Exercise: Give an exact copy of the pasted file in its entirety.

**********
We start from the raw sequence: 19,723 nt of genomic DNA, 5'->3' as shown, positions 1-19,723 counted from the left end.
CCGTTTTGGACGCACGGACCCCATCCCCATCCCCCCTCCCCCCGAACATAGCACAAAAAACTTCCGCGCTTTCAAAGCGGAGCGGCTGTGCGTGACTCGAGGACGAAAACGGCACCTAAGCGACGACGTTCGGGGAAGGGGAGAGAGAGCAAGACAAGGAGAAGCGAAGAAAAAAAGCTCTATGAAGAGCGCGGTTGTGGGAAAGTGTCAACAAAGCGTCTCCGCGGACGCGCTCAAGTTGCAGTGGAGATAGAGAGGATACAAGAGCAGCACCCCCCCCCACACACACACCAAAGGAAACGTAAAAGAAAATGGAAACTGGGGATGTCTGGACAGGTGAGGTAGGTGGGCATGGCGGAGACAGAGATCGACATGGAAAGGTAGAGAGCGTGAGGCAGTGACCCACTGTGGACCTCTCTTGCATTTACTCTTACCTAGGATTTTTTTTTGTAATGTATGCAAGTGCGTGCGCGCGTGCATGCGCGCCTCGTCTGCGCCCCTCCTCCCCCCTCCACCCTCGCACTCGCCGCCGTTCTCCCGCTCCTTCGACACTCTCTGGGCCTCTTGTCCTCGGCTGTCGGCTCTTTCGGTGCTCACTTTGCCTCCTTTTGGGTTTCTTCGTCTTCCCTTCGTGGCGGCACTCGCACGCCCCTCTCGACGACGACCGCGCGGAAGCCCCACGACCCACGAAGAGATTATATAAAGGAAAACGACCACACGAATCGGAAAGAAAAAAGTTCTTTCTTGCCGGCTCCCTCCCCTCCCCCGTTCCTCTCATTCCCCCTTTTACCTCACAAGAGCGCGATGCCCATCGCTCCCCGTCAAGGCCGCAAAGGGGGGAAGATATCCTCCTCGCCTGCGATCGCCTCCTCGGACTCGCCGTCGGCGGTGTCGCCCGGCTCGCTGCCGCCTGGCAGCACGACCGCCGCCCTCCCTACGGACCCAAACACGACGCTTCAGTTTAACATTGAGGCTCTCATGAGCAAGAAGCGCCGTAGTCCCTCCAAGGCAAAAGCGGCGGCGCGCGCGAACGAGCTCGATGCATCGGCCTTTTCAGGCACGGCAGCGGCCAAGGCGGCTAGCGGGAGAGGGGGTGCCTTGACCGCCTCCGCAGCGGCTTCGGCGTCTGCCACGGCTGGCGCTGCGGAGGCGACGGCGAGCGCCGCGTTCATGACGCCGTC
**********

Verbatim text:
We start from the raw sequence: 19,723 nt of genomic DNA, 5'->3' as shown, positions 1-19,723 counted from the left end.
CCGTTTTGGACGCACGGACCCCATCCCCATCCCCCCTCCCCCCGAACATAGCACAAAAAACTTCCGCGCTTTCAAAGCGGAGCGGCTGTGCGTGACTCGAGGACGAAAACGGCACCTAAGCGACGACGTTCGGGGAAGGGGAGAGAGAGCAAGACAAGGAGAAGCGAAGAAAAAAAGCTCTATGAAGAGCGCGGTTGTGGGAAAGTGTCAACAAAGCGTCTCCGCGGACGCGCTCAAGTTGCAGTGGAGATAGAGAGGATACAAGAGCAGCACCCCCCCCCACACACACACCAAAGGAAACGTAAAAGAAAATGGAAACTGGGGATGTCTGGACAGGTGAGGTAGGTGGGCATGGCGGAGACAGAGATCGACATGGAAAGGTAGAGAGCGTGAGGCAGTGACCCACTGTGGACCTCTCTTGCATTTACTCTTACCTAGGATTTTTTTTTGTAATGTATGCAAGTGCGTGCGCGCGTGCATGCGCGCCTCGTCTGCGCCCCTCCTCCCCCCTCCACCCTCGCACTCGCCGCCGTTCTCCCGCTCCTTCGACACTCTCTGGGCCTCTTGTCCTCGGCTGTCGGCTCTTTCGGTGCTCACTTTGCCTCCTTTTGGGTTTCTTCGTCTTCCCTTCGTGGCGGCACTCGCACGCCCCTCTCGACGACGACCGCGCGGAAGCCCCACGACCCACGAAGAGATTATATAAAGGAAAACGACCACACGAATCGGAAAGAAAAAAGTTCTTTCTTGCCGGCTCCCTCCCCTCCCCCGTTCCTCTCATTCCCCCTTTTACCTCACAAGAGCGCGATGCCCATCGCTCCCCGTCAAGGCCGCAAAGGGGGGAAGATATCCTCCTCGCCTGCGATCGCCTCCTCGGACTCGCCGTCGGCGGTGTCGCCCGGCTCGCTGCCGCCTGGCAGCACGACCGCCGCCCTCCCTACGGACCCAAACACGACGCTTCAGTTTAACATTGAGGCTCTCATGAGCAAGAAGCGCCGTAGTCCCTCCAAGGCAAAAGCGGCGGCGCGCGCGAACGAGCTCGATGCATCGGCCTTTTCAGGCACGGCAGCGGCCAAGGCGGCTAGCGGGAGAGGGGGTGCCTTGACCGCCTCCGCAGCGGCTTCGGCGTCTGCCACGGCTGGCGCTGCGGAGGCGACGGCGAGCGCCGCGTTCATGACGCCGTC